Basilides, one of the most conspicuous exponents of Gnosticism, was living at Alexandria probably as early as the first decades of the 2nd century. It is true that Eusebius, in his Chronicle, dates his first appearance from A.D. 133, but according to Eusebius, Hist. Eccl. iv. 7 §§ 6-8, Agrippa Castor, who lived under Hadrian (117-138), already wrote a polemic against him, so that his activity may perhaps be set back to a date earlier than 138. Basilides wrote an exegetical work in twenty-four books on "his" gospel, but which this was is not known. In addition to this there are certain writings by his son Isidorus περὶ προσφυοῦς ψυχῆς; Ἐξηγητικά on the prophet Parchor (παρχώρ); Ἠθικά. The surviving fragments of these works are collected and commented on in Hilgenfeld's Ketzergeschichte, 207-218. The most important fragment published by Hilgenfeld (p. 207), part of the 13th book of the Exegetica, in the Acta Archelai et Manetis c. 55, only became known in its complete form later, and was published by L. Traube in the Sitzungsbericht der Münchener Akad., phil. histor.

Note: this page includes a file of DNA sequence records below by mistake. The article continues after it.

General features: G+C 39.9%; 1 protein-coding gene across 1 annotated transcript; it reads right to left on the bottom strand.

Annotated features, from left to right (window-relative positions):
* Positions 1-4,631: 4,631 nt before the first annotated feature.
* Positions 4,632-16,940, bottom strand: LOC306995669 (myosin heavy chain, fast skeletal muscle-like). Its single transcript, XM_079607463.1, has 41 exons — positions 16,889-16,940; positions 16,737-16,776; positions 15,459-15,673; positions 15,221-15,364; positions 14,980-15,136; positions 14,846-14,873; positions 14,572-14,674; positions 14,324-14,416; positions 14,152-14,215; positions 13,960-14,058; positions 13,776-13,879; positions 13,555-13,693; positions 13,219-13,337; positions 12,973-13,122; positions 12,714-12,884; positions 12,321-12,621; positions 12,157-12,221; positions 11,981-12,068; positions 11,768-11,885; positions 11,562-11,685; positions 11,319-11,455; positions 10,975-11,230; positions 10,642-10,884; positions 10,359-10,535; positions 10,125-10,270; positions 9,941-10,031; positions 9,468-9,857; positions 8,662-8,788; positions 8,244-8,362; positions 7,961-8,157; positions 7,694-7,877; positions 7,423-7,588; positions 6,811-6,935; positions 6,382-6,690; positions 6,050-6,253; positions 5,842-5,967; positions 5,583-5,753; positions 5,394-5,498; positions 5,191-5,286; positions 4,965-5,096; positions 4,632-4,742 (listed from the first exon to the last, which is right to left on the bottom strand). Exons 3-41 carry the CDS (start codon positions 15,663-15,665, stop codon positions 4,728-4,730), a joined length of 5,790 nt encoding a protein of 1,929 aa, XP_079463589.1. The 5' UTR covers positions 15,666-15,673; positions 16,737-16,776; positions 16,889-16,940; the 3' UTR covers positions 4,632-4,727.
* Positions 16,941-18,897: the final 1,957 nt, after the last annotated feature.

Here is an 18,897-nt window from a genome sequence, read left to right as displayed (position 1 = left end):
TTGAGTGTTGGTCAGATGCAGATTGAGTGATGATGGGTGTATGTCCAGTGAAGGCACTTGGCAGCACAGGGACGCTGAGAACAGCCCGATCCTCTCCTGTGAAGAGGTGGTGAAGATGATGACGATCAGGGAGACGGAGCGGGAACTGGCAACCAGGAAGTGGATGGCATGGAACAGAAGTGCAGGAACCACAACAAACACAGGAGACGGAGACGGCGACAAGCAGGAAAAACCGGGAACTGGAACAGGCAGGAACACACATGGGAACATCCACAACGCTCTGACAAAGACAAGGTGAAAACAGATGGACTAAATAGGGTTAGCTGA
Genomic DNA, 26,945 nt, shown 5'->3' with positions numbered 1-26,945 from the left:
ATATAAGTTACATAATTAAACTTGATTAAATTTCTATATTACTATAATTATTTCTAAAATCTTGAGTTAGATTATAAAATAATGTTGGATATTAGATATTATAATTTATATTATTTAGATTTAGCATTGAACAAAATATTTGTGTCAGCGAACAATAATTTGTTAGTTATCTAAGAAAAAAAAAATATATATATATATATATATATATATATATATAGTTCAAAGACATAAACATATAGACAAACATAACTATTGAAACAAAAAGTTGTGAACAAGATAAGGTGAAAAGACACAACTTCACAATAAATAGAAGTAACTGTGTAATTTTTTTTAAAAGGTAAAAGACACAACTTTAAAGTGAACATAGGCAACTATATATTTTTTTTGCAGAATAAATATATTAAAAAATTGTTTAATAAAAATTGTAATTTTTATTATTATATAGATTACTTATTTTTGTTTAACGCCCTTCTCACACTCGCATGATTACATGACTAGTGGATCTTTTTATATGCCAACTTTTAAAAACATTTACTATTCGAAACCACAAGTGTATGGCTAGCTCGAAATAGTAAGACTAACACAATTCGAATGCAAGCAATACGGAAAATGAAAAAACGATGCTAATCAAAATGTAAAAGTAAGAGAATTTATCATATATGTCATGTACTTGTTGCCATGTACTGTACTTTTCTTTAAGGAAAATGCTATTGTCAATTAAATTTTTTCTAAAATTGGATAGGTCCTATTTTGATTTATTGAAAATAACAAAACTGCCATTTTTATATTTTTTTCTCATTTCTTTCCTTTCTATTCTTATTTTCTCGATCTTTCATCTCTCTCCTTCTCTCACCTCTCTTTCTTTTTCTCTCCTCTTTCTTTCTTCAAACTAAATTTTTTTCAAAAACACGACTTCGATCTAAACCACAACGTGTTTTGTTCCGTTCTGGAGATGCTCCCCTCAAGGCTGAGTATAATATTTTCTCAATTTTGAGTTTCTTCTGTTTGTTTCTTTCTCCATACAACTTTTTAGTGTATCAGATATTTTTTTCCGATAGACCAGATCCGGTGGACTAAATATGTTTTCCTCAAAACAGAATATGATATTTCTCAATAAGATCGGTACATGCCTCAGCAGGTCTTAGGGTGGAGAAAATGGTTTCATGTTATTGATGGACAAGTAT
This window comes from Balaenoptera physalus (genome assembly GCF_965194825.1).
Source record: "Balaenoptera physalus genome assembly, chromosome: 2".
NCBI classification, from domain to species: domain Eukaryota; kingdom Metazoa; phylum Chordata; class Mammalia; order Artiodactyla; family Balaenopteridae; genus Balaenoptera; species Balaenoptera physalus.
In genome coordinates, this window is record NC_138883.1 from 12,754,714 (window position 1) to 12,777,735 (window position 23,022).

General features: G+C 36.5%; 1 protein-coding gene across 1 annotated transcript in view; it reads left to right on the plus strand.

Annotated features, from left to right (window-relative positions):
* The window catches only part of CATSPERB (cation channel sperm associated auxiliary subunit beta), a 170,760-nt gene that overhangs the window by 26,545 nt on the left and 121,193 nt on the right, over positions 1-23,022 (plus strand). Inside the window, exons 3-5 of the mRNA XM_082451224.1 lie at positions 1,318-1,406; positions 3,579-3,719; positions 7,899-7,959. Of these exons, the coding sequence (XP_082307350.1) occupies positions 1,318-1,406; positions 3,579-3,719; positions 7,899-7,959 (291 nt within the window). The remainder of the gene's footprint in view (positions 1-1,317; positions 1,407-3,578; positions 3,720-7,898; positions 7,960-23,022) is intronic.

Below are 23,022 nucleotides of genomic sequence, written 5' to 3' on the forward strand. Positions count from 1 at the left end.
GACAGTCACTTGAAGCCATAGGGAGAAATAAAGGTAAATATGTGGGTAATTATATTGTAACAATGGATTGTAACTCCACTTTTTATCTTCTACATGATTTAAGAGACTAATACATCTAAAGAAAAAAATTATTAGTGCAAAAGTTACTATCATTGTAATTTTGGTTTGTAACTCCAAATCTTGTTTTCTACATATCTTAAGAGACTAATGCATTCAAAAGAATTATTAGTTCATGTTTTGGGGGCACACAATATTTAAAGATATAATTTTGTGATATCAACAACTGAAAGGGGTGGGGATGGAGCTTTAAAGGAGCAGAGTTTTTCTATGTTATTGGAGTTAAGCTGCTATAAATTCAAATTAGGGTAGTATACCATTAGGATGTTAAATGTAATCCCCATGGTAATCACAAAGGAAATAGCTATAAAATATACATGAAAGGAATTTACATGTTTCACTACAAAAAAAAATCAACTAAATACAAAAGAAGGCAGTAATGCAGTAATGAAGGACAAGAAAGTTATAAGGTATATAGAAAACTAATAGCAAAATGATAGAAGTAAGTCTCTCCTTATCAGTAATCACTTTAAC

Kl. (1903), pp. 533-549. Irenaeus (Adv. Haer. i. 24 §§ 3-7) gives a sketch of Basilides' school of thought, perhaps derived from Justin's Syntagma. Closely related to this is the account in the Syntagma of Hippolytus, which is preserved in Epiphanius, Haer. 24, Philaster, Haer. 32, and Pseudo-Tertullian, Haer. 4. These are completed and confirmed by a number of scattered notices in the Stromateis of Clemens Alexandrinus. An essentially different account, with a pronounced monistic tendency, is presented by the so-called Philosophumena of Hippolytus (vii. 20-27; x. 14). Whether this last account, or that given by Irenaeus and in the Syntagma of Hippolytus, represents the original system of Basilides, has been the subject of a long controversy. (See Hilgenfeld p. 205, note 337.) The most recent opinion tends to decide against the Philosophumena; for, in its composition, Hippolytus appears to have used as his principal source the compendium of a Gnostic author who has introduced into most of the systems treated by him, in addition to the employment of older sources, his own opinions or those of his sect.